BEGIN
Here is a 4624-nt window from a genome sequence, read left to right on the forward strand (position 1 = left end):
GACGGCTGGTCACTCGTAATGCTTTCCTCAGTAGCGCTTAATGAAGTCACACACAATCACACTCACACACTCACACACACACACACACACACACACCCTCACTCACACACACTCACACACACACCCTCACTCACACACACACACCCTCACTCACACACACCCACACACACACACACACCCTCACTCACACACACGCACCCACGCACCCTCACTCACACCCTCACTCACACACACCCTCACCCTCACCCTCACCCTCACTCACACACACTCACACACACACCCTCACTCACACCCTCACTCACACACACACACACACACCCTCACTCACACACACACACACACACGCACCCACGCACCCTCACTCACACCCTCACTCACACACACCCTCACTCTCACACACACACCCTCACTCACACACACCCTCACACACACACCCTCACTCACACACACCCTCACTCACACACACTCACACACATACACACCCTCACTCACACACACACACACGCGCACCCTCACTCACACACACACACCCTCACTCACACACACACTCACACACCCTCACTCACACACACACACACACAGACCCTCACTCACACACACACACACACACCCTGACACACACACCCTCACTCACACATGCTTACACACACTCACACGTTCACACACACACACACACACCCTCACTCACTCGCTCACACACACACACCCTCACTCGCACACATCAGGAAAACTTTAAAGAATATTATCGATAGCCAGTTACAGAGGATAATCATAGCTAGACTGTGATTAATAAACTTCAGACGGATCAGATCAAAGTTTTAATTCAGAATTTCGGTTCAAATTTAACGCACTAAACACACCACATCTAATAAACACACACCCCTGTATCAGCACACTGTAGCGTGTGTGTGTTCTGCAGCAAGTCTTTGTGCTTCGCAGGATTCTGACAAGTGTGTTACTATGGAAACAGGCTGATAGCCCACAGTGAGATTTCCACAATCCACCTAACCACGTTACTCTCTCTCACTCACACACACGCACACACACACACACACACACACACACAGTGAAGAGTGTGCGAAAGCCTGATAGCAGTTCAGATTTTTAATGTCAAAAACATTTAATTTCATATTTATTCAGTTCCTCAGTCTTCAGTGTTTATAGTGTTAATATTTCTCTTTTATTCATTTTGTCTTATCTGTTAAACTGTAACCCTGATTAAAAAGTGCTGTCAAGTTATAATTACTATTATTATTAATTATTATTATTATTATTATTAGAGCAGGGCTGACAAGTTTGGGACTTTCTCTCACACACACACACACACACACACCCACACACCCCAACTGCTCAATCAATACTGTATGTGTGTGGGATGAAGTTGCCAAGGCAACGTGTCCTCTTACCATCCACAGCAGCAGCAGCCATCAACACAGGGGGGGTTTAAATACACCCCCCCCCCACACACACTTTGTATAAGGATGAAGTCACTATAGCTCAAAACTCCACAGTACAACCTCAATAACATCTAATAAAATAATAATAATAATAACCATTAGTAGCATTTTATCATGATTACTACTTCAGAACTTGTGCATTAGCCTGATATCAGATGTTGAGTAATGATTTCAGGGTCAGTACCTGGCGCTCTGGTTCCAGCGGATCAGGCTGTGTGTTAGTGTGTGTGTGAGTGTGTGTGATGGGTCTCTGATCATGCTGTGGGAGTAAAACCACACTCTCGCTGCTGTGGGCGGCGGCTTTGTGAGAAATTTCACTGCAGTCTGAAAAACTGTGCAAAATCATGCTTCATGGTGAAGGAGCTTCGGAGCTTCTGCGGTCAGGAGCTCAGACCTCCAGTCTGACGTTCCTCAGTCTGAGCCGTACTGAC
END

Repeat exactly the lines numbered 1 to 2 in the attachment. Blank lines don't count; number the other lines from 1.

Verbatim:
Here is a 4624-nt window from a genome sequence, read left to right on the forward strand (position 1 = left end):
GACGGCTGGTCACTCGTAATGCTTTCCTCAGTAGCGCTTAATGAAGTCACACACAATCACACTCACACACTCACACACACACACACACACACACACCCTCACTCACACACACTCACACACACACCCTCACTCACACACACACACCCTCACTCACACACACCCACACACACACACACACCCTCACTCACACACACGCACCCACGCACCCTCACTCACACCCTCACTCACACACACCCTCACCCTCACCCTCACCCTCACTCACACACACTCACACACACACCCTCACTCACACCCTCACTCACACACACACACACACACCCTCACTCACACACACACACACACACGCACCCACGCACCCTCACTCACACCCTCACTCACACACACCCTCACTCTCACACACACACCCTCACTCACACACACCCTCACACACACACCCTCACTCACACACACCCTCACTCACACACACTCACACACATACACACCCTCACTCACACACACACACACGCGCACCCTCACTCACACACACACACCCTCACTCACACACACACTCACACACCCTCACTCACACACACACACACACAGACCCTCACTCACACACACACACACACACCCTGACACACACACCCTCACTCACACATGCTTACACACACTCACACGTTCACACACACACACACACACCCTCACTCACTCGCTCACACACACACACCCTCACTCGCACACATCAGGAAAACTTTAAAGAATATTATCGATAGCCAGTTACAGAGGATAATCATAGCTAGACTGTGATTAATAAACTTCAGACGGATCAGATCAAAGTTTTAATTCAGAATTTCGGTTCAAATTTAACGCACTAAACACACCACATCTAATAAACACACACCCCTGTATCAGCACACTGTAGCGTGTGTGTGTTCTGCAGCAAGTCTTTGTGCTTCGCAGGATTCTGACAAGTGTGTTACTATGGAAACAGGCTGATAGCCCACAGTGAGATTTCCACAATCCACCTAACCACGTTACTCTCTCTCACTCACACACACGCACACACACACACACACACACACACACAGTGAAGAGTGTGCGAAAGCCTGATAGCAGTTCAGATTTTTAATGTCAAAAACATTTAATTTCATATTTATTCAGTTCCTCAGTCTTCAGTGTTTATAGTGTTAATATTTCTCTTTTATTCATTTTGTCTTATCTGTTAAACTGTAACCCTGATTAAAAAGTGCTGTCAAGTTATAATTACTATTATTATTAATTATTATTATTATTATTATTAGAGCAGGGCTGACAAGTTTGGGACTTTCTCTCACACACACACACACACACACACCCACACACCCCAACTGCTCAATCAATACTGTATGTGTGTGGGATGAAGTTGCCAAGGCAACGTGTCCTCTTACCATCCACAGCAGCAGCAGCCATCAACACAGGGGGGGTTTAAATACACCCCCCCCCCACACACACTTTGTATAAGGATGAAGTCACTATAGCTCAAAACTCCACAGTACAACCTCAATAACATCTAATAAAATAATAATAATAATAACCATTAGTAGCATTTTATCATGATTACTACTTCAGAACTTGTGCATTAGCCTGATATCAGATGTTGAGTAATGATTTCAGGGTCAGTACCTGGCGCTCTGGTTCCAGCGGATCAGGCTGTGTGTTAGTGTGTGTGTGAGTGTGTGTGATGGGTCTCTGATCATGCTGTGGGAGTAAAACCACACTCTCGCTGCTGTGGGCGGCGGCTTTGTGAGAAATTTCACTGCAGTCTGAAAAACTGTGCAAAATCATGCTTCATGGTGAAGGAGCTTCGGAGCTTCTGCGGTCAGGAGCTCAGACCTCCAGTCTGACGTTCCTCAGTCTGAGCCGTACTGAC